How many games will the injuries cost the Astros?
Here’s the quick answer: between four and five.
How did I arrive at that? The injuries I have accounted for are the ones to George Springer, Carlos Correa, Jose Altuve, and Aledmys Diaz. They are four of the top nine contributors to the team by fWAR.
I divided each players’ fWAR so far in the season by the number of games each player played to estimate the wins each player contributed per game played. Then I multiplied that by an estimate of how many games each player will miss. I added those numbers to arrive at the lost wins.
I also found that, historically, it has taken George Springer and Carlos Correa about two weeks back in the lineup before they begin producing above replacement level. I added those games to the total of lost wins.
I did not count Jose Altuve’s estimated lost time, which is the most indeterminate anyway. Why? because when Diaz returns he will basically serve as Altuve’s replacement, displacing one of the minor league replacement players now getting playing time. Diaz has almost the same fWAR/game as Altuve (.015 compared to .018) so I am only counting the time Diaz is out in the calculations.
So here are the numbers. Springer had 2.7 fWAR in 48 games or .0526/game. I am guessing he misses 25 more games, although with a grade 2 tear of the hamstring the prognosis could be “weeks to months.” If it’s 25 games that costs the Astros 1.41 wins.
I am going to be cautious with Correa and say his fractured rib requires 45 days to heal, about 40 games. Correa had 1.8 fWAR in 50 games, or .036/game. If he misses 40 games that costs the Astros 1.62 wins.
I am going to guess that Diaz is out about 10 more games which, at .015 wins/game, costs the Astros .15 wins.
Springer’s 1.41 lost wins, + Correa’s 1.62 lost wins, + Diaz’ .15 lost wins = 3.18 wins.
But Springer and Correa have historically recovered slowly from injury. In 2015 after returning from DL, in the first two weeks Springer hit 73 wRC+. In the next two weeks it was 189. In 2017 Springer’s first two weeks back from DL produced 83 wRC+, but in the next two weeks he was back to 123.
In 2018 Springer returned from injury much better, 172 wRC+ so you might choose to be optimistic and guess he will return from IL slugging based on that, but I prefer the more cautious estimate. His time out in 2018 was not continuous. He got injured, played a few games, got injured again, played a few games, got injured again, so with intermittent playing between various minor and short term injuries perhaps he was better able to keep his timing.
In 2017 Correa came back from DL with a 45 wRC+, and in the next two weeks hit 235 wRC+. In 2018 he never recovered his stroke after returning from DL, but that was because he was still injured.
Assuming these two players, after long stints on IL, take two weeks to hit above replacement level, then for Springer that costs the team .675 wins, and for Correa .432.
Add the 3.18 wins lost due to star players out of the lineup, to the .675 and .432 due to the stars returning to form only after two weeks, and the total lost wins is 4.29.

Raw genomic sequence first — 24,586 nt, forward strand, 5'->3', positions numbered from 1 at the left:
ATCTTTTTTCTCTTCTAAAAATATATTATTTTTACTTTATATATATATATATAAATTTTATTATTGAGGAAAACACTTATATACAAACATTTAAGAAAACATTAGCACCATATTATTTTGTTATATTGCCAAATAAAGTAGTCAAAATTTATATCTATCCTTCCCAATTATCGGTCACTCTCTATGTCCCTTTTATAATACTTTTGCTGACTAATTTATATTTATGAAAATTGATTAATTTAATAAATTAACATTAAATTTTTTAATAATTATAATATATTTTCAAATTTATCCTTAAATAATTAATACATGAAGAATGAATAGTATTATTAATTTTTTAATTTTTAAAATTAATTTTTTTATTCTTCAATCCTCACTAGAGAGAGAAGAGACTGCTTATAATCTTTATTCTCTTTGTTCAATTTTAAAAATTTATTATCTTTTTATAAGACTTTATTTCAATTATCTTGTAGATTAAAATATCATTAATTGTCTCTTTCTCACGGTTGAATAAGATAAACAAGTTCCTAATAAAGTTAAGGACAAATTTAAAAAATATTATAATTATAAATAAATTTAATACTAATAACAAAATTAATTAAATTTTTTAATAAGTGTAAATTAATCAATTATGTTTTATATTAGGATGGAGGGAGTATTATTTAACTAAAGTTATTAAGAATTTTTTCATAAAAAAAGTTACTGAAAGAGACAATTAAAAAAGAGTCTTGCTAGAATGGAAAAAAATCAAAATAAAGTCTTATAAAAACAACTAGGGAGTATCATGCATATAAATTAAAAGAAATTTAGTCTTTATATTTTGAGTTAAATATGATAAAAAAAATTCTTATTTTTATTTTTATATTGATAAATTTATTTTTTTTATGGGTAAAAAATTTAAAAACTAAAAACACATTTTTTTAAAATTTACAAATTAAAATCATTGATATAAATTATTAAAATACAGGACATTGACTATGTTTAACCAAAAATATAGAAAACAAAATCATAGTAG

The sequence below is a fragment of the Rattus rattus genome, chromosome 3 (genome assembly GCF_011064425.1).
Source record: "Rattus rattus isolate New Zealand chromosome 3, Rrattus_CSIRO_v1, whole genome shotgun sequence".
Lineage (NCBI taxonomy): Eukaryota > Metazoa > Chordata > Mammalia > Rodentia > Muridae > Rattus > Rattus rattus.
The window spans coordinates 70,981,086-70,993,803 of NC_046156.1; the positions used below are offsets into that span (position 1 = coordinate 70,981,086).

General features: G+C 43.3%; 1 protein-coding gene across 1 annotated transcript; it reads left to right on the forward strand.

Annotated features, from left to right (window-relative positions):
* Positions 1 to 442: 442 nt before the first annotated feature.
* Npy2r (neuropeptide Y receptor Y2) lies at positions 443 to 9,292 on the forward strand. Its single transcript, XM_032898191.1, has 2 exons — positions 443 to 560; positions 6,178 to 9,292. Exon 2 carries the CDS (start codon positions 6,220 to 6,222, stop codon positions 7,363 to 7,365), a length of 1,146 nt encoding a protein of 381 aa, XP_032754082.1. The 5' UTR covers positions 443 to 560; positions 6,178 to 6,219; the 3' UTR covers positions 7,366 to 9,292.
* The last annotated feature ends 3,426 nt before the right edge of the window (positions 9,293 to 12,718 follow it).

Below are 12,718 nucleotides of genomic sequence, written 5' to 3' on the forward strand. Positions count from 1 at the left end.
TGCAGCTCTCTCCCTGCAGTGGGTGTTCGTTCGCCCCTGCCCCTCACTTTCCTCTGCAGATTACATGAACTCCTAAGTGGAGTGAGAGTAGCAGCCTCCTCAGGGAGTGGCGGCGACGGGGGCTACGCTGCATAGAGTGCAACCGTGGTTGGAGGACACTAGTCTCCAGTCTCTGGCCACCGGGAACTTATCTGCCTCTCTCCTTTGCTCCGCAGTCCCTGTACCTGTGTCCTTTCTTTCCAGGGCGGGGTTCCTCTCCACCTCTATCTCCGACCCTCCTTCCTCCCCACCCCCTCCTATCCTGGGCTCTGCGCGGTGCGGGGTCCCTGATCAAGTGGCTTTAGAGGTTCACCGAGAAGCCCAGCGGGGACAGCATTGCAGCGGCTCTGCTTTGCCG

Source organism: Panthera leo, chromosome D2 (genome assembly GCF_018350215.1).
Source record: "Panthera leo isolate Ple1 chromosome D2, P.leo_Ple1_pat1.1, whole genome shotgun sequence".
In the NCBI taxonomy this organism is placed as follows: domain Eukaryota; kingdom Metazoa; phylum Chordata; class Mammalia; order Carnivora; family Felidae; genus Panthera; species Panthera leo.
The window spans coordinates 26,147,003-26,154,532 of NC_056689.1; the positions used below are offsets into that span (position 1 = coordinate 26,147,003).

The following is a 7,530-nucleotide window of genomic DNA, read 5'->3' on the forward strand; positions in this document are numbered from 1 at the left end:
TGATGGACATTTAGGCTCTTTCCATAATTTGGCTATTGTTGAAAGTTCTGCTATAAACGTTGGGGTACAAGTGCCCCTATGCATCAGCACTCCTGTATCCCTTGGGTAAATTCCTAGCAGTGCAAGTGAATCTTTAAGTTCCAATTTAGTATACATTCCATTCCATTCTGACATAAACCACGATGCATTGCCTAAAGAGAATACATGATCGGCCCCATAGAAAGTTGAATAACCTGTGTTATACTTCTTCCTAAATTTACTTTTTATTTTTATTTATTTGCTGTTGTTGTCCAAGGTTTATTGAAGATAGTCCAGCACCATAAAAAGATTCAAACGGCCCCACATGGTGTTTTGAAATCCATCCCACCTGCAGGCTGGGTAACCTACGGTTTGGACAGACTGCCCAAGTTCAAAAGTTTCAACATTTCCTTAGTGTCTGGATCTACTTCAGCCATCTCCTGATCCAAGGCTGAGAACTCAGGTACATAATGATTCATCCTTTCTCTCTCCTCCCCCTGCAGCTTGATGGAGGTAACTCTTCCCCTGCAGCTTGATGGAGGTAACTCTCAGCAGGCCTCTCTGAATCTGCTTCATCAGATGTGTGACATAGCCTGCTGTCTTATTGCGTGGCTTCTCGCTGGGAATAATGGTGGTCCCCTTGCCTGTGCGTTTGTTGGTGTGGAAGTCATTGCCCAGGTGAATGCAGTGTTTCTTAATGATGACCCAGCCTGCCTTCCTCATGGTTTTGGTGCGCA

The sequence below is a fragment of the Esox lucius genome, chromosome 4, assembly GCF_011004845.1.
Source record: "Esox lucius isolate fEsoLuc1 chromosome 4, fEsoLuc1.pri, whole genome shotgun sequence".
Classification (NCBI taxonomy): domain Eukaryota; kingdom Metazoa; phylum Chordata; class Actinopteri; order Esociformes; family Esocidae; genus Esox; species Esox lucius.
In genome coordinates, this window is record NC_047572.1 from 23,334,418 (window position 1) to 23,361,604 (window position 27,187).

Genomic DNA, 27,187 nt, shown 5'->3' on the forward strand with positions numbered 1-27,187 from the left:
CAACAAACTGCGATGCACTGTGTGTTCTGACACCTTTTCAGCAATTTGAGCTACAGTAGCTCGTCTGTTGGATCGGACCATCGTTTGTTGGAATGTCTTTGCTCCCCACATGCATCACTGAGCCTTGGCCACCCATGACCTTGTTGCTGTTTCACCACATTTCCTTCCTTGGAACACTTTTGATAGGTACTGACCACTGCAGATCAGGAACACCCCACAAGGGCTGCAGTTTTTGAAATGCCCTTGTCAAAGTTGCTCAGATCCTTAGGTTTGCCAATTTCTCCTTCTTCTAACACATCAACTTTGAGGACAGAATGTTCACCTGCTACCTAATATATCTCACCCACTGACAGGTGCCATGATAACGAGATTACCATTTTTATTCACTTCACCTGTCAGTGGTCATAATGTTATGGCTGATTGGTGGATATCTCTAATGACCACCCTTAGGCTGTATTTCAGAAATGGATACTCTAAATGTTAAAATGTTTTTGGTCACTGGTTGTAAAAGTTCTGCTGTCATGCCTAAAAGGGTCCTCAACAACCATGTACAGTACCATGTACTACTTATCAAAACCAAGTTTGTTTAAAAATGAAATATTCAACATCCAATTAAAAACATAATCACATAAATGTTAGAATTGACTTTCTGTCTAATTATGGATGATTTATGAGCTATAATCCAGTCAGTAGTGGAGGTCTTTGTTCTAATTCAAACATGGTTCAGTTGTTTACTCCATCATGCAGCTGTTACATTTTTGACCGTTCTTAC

How does this Affect the Astros’ Playoff Chances?
The Astros have played 27 games in May, going 19-8. That’s roughly the number of games, minus a few, that the Astros will be without Springer and Correa. If my 4 games lost calculation is correct, then the Astros would have been 15-12 for May without these players, and would only be 3.5 games ahead of the A’s right now. But if they can play three games above .500 in June, with a relatively easy schedule, they should be able to maintain their 7.5 game lead in the NL West. Of course that depends on everyone else maintaining their about .500 (give or take a few games) averages during this time. But the A’s of late have seemingly awakened to their 2018 level.
The four lost games also assumes that taking out players like Altuve, Correa and Springer has no effect on the rest of the lineup. But I believe that the longer the lineup, that is, the more plus hitters a pitcher has to face, the more it wears on that pitcher, and the easier it is for the hitters to remain plus hitters. Taking out 3/4’s of the Core Four has to negatively impact the rest of the lineup.
Some of these players are due for regression anyway. Michael Brantley has a .933 OPS, career average is .788. Jake Marisnick, Robinson Chirinos, Josh Reddick are all above their career averages despite, in the cases of Chirinos and Reddick, being past their prime years.
And when he returns, Springer could very well regress to career averages as well.
It’s a cliche I’ve heard numerous times, but it seems about right. That if the Astros can weather these injuries and maintain a five hundred average during their duration, they will be all right, and afterwards, resume their dominance. That seems reasonable, with two caveats. One, that the competition cooperates, and two, that just as winning can become contagious, so can losing. The Astros haven’t had a losing month since 2016. Maybe that possibility has become inconceivable, but if ever the team were susceptible to a real slump, it might be now. Luckily the month of June brings 13 games with a combination of the Mariners, Blue Jays and Orioles.
It all becomes a little more interesting if, unlikely as it may seem, the A’s can sweep the Astros this weekend, and in three days cut the Stros’ lead to 4.5 games. Then the A’s are “in the hunt,” as they say. On the other hand, the opposite could happen as well.
It’s a long season. Maybe we’ll just come to see the month of June, 2019, as the time when our guys got a needed rest. Take it easy Daniella. (Just kidding, we luv ya)